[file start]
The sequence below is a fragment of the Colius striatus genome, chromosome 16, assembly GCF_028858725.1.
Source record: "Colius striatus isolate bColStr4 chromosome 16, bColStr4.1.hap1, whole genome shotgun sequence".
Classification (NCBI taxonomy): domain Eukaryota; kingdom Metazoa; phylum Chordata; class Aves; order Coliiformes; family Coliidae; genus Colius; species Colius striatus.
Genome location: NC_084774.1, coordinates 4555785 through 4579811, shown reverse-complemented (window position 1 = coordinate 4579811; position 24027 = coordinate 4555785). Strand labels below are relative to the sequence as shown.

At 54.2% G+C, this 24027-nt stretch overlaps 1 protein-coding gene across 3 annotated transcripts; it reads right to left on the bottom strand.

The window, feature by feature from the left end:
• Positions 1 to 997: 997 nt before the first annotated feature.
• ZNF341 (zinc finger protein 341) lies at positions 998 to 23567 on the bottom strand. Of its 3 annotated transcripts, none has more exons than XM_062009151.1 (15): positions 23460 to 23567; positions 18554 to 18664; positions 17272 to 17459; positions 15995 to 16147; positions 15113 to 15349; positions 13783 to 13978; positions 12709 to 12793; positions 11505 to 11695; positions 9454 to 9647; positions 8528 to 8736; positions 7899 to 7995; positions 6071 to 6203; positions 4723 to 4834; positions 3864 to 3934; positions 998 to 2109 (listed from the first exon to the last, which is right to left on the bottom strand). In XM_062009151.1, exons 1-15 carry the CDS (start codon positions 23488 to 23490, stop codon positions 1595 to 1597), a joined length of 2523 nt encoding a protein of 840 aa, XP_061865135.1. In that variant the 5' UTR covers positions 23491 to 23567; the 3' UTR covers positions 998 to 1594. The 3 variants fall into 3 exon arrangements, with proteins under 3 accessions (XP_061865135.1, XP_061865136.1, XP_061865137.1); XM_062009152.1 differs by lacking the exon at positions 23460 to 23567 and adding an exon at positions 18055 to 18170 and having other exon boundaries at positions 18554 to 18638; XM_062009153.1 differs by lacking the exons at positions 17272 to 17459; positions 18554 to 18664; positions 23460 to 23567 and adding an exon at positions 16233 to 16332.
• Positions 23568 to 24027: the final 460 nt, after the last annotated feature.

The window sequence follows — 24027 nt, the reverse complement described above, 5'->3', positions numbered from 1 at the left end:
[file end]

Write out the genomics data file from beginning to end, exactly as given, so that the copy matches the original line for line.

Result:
The sequence below is a fragment of the Colius striatus genome, chromosome 16, assembly GCF_028858725.1.
Source record: "Colius striatus isolate bColStr4 chromosome 16, bColStr4.1.hap1, whole genome shotgun sequence".
Classification (NCBI taxonomy): domain Eukaryota; kingdom Metazoa; phylum Chordata; class Aves; order Coliiformes; family Coliidae; genus Colius; species Colius striatus.
Genome location: NC_084774.1, coordinates 4555785 through 4579811, shown reverse-complemented (window position 1 = coordinate 4579811; position 24027 = coordinate 4555785). Strand labels below are relative to the sequence as shown.

At 54.2% G+C, this 24027-nt stretch overlaps 1 protein-coding gene across 3 annotated transcripts; it reads right to left on the bottom strand.

The window, feature by feature from the left end:
• Positions 1 to 997: 997 nt before the first annotated feature.
• ZNF341 (zinc finger protein 341) lies at positions 998 to 23567 on the bottom strand. Of its 3 annotated transcripts, none has more exons than XM_062009151.1 (15): positions 23460 to 23567; positions 18554 to 18664; positions 17272 to 17459; positions 15995 to 16147; positions 15113 to 15349; positions 13783 to 13978; positions 12709 to 12793; positions 11505 to 11695; positions 9454 to 9647; positions 8528 to 8736; positions 7899 to 7995; positions 6071 to 6203; positions 4723 to 4834; positions 3864 to 3934; positions 998 to 2109 (listed from the first exon to the last, which is right to left on the bottom strand). In XM_062009151.1, exons 1-15 carry the CDS (start codon positions 23488 to 23490, stop codon positions 1595 to 1597), a joined length of 2523 nt encoding a protein of 840 aa, XP_061865135.1. In that variant the 5' UTR covers positions 23491 to 23567; the 3' UTR covers positions 998 to 1594. The 3 variants fall into 3 exon arrangements, with proteins under 3 accessions (XP_061865135.1, XP_061865136.1, XP_061865137.1); XM_062009152.1 differs by lacking the exon at positions 23460 to 23567 and adding an exon at positions 18055 to 18170 and having other exon boundaries at positions 18554 to 18638; XM_062009153.1 differs by lacking the exons at positions 17272 to 17459; positions 18554 to 18664; positions 23460 to 23567 and adding an exon at positions 16233 to 16332.
• Positions 23568 to 24027: the final 460 nt, after the last annotated feature.

The window sequence follows — 24027 nt, the reverse complement described above, 5'->3', positions numbered from 1 at the left end: